by John Bloom
As young children, my brother and I would visit our grandmother at the home for the aged. She would look at us and say, even into her nineties, “If you are healthy, you are wealthy.” That was a first mysterious inkling of how simple wisdom connects apparent disparity. Now that I am ten times older than that memory, her wisdom has settled into warm appreciation as I hold her in my thoughts. The adage holds a powerful question that, in order to be rightly understood, demands a radical recasting of the concepts of health and wealth and the extraordinarily complex relationship between them—as cultural and economic phenomena. But, before I take up that perspective, I want to acknowledge one aspect of my grandmother’s statement, the if-then proposition that says health is a precondition of wealth.
She did not say, if you are healthy you are rich. So clearly in her mind the concept of wealth was connected to something else. To an immigrant who started afresh in a new country, who had to form community and learn a new language, having a decent life was more relevant than being rich. The family she and my grandfather nurtured, and the community they joined and created, constituted their sense of wellbeing. And, it was their commonwealth. It included not only a community of religion, but also healthcare and banking, among other services. If one looks into the word wealth, its origins and use lie in shared well-being and prosperity. Wealth creation (the creation of wellbeing) is not an unfamiliar term; it is just that in modern times we have come to determine wealth as assets under management. In a kind of inverse parallel in the US, healthcare and capital have been industrialized and commoditized as ways to generate that wealth not for the commons but rather for private benefit.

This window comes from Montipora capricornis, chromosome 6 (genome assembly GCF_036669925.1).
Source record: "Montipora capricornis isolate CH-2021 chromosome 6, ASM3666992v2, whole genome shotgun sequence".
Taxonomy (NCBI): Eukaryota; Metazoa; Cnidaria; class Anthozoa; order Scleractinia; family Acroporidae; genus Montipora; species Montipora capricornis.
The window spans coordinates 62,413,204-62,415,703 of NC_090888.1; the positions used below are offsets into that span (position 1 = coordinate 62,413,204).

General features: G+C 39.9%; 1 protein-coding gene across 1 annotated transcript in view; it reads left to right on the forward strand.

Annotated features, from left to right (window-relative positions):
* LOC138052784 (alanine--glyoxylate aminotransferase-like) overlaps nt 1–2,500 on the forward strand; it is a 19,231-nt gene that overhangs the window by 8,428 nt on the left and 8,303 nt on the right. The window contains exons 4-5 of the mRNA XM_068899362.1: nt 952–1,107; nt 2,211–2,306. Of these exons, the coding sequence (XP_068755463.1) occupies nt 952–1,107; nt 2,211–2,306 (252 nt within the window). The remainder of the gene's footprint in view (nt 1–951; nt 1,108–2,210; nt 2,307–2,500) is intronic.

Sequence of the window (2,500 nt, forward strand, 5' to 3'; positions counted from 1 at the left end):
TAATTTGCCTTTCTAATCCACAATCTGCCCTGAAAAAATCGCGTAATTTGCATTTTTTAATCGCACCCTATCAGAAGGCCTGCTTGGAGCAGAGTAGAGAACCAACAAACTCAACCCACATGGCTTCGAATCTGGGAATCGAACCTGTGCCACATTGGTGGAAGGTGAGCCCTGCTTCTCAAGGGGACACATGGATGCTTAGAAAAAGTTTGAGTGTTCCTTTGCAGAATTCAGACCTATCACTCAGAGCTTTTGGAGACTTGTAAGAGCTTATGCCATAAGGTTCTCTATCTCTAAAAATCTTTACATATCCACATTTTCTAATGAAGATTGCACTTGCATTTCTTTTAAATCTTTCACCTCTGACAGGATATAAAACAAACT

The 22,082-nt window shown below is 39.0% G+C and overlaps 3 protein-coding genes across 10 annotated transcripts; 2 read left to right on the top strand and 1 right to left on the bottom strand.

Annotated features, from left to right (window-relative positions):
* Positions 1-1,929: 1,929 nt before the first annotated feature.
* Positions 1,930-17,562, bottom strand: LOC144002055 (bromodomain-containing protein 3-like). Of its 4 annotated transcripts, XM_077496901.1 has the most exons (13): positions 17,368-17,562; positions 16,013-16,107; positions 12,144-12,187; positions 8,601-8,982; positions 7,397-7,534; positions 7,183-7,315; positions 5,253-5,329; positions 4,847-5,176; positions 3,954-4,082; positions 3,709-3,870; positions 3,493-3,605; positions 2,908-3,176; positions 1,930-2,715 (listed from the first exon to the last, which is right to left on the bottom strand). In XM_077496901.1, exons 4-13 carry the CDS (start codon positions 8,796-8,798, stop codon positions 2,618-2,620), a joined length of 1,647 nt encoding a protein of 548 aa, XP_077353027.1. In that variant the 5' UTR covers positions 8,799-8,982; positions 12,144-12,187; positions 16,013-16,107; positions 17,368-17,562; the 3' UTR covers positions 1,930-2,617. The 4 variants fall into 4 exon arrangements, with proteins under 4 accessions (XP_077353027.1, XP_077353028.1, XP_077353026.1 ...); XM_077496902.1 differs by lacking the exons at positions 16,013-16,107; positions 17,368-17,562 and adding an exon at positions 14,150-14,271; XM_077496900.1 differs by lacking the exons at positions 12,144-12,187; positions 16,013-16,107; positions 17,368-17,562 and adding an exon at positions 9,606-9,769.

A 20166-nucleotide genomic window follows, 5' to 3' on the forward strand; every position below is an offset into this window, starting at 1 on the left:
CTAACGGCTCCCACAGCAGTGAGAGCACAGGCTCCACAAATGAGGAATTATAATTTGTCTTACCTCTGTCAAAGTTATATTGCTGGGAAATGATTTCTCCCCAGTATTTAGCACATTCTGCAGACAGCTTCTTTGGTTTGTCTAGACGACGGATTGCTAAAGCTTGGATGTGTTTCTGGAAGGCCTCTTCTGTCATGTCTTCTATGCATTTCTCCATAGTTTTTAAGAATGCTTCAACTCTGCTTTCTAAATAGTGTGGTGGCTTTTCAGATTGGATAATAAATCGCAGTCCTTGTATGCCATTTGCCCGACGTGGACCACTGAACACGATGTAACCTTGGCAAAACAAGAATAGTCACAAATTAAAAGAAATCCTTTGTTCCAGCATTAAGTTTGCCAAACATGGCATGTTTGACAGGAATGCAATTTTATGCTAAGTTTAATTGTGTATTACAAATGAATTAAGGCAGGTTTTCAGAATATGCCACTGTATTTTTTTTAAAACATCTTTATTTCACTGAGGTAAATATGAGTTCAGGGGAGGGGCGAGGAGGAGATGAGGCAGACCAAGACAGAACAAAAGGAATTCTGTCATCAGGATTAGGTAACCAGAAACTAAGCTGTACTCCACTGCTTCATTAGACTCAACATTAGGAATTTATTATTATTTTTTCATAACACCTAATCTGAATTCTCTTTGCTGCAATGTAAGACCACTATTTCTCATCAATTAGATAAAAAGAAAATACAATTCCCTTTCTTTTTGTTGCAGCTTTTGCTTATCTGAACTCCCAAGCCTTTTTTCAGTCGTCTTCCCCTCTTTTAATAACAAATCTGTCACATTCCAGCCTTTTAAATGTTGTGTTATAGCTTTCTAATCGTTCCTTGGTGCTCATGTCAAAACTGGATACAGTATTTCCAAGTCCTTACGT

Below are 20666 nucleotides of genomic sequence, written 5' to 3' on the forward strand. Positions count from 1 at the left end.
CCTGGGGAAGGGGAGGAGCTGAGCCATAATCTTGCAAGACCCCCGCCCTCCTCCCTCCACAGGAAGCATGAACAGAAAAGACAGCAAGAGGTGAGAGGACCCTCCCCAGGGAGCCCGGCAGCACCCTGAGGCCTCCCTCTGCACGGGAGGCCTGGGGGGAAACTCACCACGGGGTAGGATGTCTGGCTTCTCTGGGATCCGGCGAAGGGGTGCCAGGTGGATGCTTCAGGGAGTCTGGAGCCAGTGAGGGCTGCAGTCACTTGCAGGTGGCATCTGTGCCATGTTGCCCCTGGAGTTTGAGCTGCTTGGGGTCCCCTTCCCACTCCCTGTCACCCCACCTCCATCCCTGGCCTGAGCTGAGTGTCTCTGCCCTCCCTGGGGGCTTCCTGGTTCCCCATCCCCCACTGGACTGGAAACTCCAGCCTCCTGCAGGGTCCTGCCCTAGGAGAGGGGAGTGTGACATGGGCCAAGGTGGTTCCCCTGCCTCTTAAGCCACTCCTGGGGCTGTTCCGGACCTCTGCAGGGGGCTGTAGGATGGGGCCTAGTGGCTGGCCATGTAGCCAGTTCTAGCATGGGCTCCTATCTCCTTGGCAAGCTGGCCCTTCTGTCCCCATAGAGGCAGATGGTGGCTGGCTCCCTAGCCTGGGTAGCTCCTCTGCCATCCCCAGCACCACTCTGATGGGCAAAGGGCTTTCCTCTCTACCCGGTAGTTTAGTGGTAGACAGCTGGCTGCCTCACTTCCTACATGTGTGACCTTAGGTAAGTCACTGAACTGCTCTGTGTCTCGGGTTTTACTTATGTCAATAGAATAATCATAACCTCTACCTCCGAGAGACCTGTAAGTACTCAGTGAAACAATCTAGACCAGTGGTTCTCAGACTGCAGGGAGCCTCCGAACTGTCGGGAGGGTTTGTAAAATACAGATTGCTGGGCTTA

So, what about health? How can we think about health in a broader context? I think the answer to this question resides in the origin of the word health. It bespeaks wholeness, which in itself points to something experienced from within as much as or more than something determined by any external measure. So, what wisdom resides in our language that we have become desensitized to? And how might we begin to reawaken not only the meaning held in the language but also reimagine how that meaning translates into practice?
Examining one aspect of language itself could illuminate a condition for bringing about such a changed imagination. Language mediates between the world of thought and ideas (spirit) and the practical and earthly (matter). Language connects each of us to the world of experience and makes it possible to share those experiences because we hold agreements about the meaning of language—agreements that philosophers call our mutual covenants. If we consider the notion of health as one of wholeness, then, like language, we cannot think of health without its spiritual dimensions even as we are daily aware of its physical challenges—especially in this time of pandemic. Further, if we think of what health represents for a human being from this fuller perspective, then we cannot ignore the spiritual import of what health entails and means for individual and community wellbeing.
It means that we cannot view the human being as a mechanistic system or healing as an industry driven by division of labor and efficiency. The former dominant paradigm is a result of centuries of scientific materialism. The latter convention derives from centuries of self-interested capital-centric economic practice. These cultural and economic factors, along with profound research and the creation of intellectual property rights (and of course there are others), have created extraordinarily beneficial breakthroughs and advances in the practices of medicine, almost miraculous ones along with ethically questionable ones. From an economic point of view, within all this advancement powerful market forces are at work, forces that have made visible the power and productivity of capitalism and its attendant wealth creation. This extraction of wealth has also led to dehumanizing the nature of work and diminishing the values of relationship, care, and loving attention—the very values upon which healing and our wholeness depend.